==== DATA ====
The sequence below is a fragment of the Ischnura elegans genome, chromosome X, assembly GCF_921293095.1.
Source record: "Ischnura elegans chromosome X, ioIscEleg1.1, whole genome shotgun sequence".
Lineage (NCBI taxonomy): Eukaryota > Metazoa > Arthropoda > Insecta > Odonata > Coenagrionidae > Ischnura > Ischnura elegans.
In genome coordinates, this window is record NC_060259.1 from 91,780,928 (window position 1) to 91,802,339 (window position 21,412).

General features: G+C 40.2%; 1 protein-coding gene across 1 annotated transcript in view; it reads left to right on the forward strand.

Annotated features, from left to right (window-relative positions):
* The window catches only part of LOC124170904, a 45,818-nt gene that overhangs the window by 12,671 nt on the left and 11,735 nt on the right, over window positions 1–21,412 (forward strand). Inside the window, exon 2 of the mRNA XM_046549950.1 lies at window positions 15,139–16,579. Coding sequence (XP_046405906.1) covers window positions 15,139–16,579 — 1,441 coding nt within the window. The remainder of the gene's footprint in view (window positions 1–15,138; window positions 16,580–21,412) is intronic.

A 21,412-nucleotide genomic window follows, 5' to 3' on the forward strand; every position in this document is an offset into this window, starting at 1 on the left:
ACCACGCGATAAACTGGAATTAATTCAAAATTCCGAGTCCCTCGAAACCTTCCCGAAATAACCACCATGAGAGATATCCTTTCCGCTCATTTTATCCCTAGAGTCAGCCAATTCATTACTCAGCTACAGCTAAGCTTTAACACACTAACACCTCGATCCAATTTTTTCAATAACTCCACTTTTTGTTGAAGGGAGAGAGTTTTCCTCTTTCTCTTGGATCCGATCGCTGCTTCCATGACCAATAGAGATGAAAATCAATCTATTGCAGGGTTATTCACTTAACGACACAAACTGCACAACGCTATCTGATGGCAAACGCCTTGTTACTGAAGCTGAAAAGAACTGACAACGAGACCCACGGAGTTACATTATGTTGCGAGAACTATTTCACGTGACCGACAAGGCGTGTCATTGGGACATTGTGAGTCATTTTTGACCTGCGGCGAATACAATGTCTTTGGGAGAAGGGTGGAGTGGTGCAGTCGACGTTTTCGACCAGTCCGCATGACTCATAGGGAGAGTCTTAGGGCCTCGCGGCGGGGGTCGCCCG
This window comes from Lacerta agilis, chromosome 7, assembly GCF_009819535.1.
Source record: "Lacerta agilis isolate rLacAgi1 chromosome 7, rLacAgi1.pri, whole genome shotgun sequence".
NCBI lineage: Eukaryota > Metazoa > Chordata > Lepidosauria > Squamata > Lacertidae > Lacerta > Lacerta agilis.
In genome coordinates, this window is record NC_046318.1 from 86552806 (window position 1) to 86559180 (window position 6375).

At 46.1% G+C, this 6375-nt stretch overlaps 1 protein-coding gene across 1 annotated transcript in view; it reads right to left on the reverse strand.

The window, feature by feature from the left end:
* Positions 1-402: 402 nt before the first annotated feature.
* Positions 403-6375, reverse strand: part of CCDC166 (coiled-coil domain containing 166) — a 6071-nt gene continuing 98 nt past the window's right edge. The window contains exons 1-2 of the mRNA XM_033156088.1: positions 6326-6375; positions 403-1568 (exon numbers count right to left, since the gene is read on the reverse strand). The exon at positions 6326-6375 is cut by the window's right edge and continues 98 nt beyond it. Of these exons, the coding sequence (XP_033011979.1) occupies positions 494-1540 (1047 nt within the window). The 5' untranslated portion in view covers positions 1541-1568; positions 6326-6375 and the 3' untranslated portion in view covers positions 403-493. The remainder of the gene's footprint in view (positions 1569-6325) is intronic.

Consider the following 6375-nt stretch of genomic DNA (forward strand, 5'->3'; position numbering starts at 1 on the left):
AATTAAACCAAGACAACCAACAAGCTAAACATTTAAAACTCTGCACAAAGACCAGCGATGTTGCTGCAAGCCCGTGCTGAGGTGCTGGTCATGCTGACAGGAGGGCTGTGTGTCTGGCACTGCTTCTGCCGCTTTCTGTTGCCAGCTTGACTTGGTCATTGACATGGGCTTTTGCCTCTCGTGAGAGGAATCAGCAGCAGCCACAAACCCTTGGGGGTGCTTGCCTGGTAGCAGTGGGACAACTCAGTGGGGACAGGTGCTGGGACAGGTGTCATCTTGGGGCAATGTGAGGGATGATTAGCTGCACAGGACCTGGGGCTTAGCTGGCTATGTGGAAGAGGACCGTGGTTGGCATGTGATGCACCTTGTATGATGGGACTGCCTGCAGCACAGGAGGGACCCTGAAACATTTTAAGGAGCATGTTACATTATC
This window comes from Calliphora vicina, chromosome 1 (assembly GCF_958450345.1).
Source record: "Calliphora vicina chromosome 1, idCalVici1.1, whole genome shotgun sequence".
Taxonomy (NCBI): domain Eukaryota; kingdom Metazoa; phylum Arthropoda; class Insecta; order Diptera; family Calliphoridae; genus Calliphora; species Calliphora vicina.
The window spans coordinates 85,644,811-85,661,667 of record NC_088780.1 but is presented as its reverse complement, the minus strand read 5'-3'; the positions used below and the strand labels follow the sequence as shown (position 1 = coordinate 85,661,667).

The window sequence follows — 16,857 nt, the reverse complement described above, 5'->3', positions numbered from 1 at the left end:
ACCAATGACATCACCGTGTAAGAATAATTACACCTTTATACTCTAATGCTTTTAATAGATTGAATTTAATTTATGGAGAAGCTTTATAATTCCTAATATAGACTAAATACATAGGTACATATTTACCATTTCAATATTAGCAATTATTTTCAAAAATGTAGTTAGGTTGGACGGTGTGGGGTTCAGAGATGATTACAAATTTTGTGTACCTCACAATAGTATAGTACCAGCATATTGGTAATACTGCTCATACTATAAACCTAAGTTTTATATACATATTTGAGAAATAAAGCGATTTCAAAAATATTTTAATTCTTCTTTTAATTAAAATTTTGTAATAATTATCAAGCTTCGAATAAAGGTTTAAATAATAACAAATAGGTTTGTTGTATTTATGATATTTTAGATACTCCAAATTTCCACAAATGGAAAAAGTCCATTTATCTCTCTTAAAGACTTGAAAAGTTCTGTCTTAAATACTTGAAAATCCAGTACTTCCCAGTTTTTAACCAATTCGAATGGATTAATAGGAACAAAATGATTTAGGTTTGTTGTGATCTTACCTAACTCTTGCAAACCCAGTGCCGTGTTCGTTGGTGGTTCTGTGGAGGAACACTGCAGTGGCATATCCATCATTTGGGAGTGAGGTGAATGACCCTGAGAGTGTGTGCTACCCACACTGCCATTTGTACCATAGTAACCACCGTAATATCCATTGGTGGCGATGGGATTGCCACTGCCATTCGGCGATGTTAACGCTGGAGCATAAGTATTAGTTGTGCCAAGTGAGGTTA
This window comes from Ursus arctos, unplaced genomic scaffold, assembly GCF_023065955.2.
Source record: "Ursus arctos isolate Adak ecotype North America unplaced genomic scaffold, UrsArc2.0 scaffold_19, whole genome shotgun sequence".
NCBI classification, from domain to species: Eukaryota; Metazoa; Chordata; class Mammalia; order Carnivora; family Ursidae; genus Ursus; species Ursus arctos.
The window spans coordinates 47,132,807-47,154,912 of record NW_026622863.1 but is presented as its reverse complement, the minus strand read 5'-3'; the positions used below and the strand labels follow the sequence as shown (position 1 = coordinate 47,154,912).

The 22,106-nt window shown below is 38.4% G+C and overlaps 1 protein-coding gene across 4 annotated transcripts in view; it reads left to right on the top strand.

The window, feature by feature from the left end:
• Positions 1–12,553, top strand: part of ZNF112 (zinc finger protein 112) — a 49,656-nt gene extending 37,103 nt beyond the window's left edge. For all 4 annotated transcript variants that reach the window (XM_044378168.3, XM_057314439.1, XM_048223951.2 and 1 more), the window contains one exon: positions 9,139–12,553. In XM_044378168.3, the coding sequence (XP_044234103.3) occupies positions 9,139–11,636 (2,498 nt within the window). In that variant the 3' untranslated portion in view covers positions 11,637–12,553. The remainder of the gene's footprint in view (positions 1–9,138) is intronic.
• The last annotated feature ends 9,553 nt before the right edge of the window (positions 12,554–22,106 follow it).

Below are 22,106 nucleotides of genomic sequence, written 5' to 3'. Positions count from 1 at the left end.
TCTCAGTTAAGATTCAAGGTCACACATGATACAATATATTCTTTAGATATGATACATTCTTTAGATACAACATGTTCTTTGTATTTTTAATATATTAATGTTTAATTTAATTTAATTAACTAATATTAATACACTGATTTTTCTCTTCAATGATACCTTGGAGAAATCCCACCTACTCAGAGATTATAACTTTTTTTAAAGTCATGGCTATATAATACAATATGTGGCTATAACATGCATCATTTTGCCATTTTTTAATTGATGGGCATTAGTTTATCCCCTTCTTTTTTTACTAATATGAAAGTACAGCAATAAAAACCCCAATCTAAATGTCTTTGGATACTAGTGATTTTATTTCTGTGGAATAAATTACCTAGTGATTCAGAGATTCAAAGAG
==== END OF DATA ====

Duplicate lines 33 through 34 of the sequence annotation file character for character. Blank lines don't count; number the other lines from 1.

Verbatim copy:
• The last annotated feature ends 9,553 nt before the right edge of the window (positions 12,554–22,106 follow it).

Below are 22,106 nucleotides of genomic sequence, written 5' to 3'. Positions count from 1 at the left end.